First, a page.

The act of bullying is common among young adolescents. As children mature, the rates of aggression and discrimination tend to decrease. The middle school years represent a period during which bullying incidents are at their peak. It is during this time that children have significant psychological developmental gains as well. Therefore, it is critical to examine how bullying behavior affects individuals from various student subgroups in order to assess if certain individuals are at risk for negative outcomes. Peer victimization has been linked to depression, stress, anxiety, low self-esteem, and even suicidal ideation. Despite this, there is little research devoted to understanding the specific ways in which individuals are affected by bullying.
Robert E. Valois of the Arnold School of Public Health at the University of South Carolina wanted to explore this issue further. In a recent study, Valois evaluated 1,253 middle school students and analyzed how their victimization affected their life satisfaction. He also looked at what motivated the victimization, such as the participants’ race, gender, religion, sexual orientation, and disability status. He found that white female students who had low life satisfaction also had high rates of absenteeism due to their fear of being bullied. Research has shown that victimization can lead to truancy, which can set in motion a cycle of academic, professional, and financial difficulties.
Religion also appeared to be a factor in victimization for white females. Race was cited as the reason for victimization among white male and female students in predominantly nonwhite schools. This suggests that it is not race itself that predicts victimization, but whether a race is the dominant race in a school. White females also reported higher levels of victimization due to sexual orientation. This was not evidenced in the males or black females.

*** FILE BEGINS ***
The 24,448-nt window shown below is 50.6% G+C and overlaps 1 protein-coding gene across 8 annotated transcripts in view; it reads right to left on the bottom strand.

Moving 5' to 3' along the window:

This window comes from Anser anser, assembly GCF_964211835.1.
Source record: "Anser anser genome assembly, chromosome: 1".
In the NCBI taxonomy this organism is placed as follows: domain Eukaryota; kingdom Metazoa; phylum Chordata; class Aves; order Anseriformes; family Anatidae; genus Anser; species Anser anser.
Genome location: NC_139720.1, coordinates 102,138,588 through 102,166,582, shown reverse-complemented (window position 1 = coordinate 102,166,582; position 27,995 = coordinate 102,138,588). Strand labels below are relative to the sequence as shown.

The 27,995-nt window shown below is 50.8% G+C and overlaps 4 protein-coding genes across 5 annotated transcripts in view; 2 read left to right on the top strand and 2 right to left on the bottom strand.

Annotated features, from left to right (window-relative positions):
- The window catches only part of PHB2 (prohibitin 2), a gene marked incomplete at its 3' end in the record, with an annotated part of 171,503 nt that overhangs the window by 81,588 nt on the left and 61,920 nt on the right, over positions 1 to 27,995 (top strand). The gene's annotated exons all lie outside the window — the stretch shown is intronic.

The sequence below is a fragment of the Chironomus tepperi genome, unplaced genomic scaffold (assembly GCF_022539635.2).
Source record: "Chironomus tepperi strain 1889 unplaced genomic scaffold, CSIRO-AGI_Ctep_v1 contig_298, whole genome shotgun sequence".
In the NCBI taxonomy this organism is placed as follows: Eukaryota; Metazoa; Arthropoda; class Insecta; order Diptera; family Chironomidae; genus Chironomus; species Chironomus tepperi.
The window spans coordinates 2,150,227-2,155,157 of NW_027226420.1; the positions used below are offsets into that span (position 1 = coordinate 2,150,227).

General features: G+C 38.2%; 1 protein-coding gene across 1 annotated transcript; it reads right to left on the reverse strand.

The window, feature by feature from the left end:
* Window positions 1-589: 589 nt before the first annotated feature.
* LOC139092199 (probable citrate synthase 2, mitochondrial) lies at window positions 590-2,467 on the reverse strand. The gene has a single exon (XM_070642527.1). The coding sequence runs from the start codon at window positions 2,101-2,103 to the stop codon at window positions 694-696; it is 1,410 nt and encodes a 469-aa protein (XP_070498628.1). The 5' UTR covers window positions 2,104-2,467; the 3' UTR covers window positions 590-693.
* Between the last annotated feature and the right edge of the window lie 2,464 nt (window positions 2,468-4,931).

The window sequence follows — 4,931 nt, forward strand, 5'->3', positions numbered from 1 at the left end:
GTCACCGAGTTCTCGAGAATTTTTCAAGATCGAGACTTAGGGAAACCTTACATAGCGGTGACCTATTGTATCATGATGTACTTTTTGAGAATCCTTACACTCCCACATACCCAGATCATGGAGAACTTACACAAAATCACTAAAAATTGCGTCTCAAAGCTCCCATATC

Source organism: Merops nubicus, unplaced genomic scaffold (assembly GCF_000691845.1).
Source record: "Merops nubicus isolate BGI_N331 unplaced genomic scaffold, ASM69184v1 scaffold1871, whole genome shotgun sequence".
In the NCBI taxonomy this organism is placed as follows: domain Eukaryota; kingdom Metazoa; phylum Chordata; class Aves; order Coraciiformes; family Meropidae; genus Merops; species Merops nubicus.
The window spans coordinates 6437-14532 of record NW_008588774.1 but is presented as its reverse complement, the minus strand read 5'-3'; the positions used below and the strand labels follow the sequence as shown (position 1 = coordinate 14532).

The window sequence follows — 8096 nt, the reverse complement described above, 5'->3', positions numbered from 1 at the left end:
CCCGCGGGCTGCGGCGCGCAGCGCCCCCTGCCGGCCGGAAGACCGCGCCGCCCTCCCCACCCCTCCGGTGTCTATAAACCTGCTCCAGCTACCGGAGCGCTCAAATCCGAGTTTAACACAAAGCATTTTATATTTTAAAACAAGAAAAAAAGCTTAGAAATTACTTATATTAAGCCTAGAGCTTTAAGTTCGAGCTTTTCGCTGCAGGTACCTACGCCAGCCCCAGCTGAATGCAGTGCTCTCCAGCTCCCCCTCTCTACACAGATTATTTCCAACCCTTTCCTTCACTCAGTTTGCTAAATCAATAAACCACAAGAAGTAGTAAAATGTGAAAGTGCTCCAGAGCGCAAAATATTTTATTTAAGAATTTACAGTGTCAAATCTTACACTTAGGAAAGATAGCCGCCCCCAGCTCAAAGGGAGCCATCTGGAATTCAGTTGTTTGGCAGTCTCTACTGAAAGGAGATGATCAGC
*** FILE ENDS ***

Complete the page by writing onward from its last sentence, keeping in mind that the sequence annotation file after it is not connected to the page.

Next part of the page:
Valois looked at how children with disabilities perceived victimization and found that their diminished mental health, which included having problems such as anxiety and depression, was part of their disability status and made them more vulnerable. This reduced their sense of life satisfaction. “Although the directionality of the effects is unclear, the findings of this study suggest that victimization may have deleterious effects on the overall life satisfaction of important sub-groups of middle schools students,” Valois said. He encourages educators to consider the negative impact of bullying, including risk taking, illegal substance abuse, and suicidal ideation, on every class of student when implementing anti-bullying strategies.
Valois, Robert F., Jelani C. Kerr, and E. Scott Huebner. Peer victimization and perceived life satisfaction among early adolescents in the United States. American Journal of Health Education (2012): 258+. Health Reference Center Academic. Web. 28 Sep. 2012.
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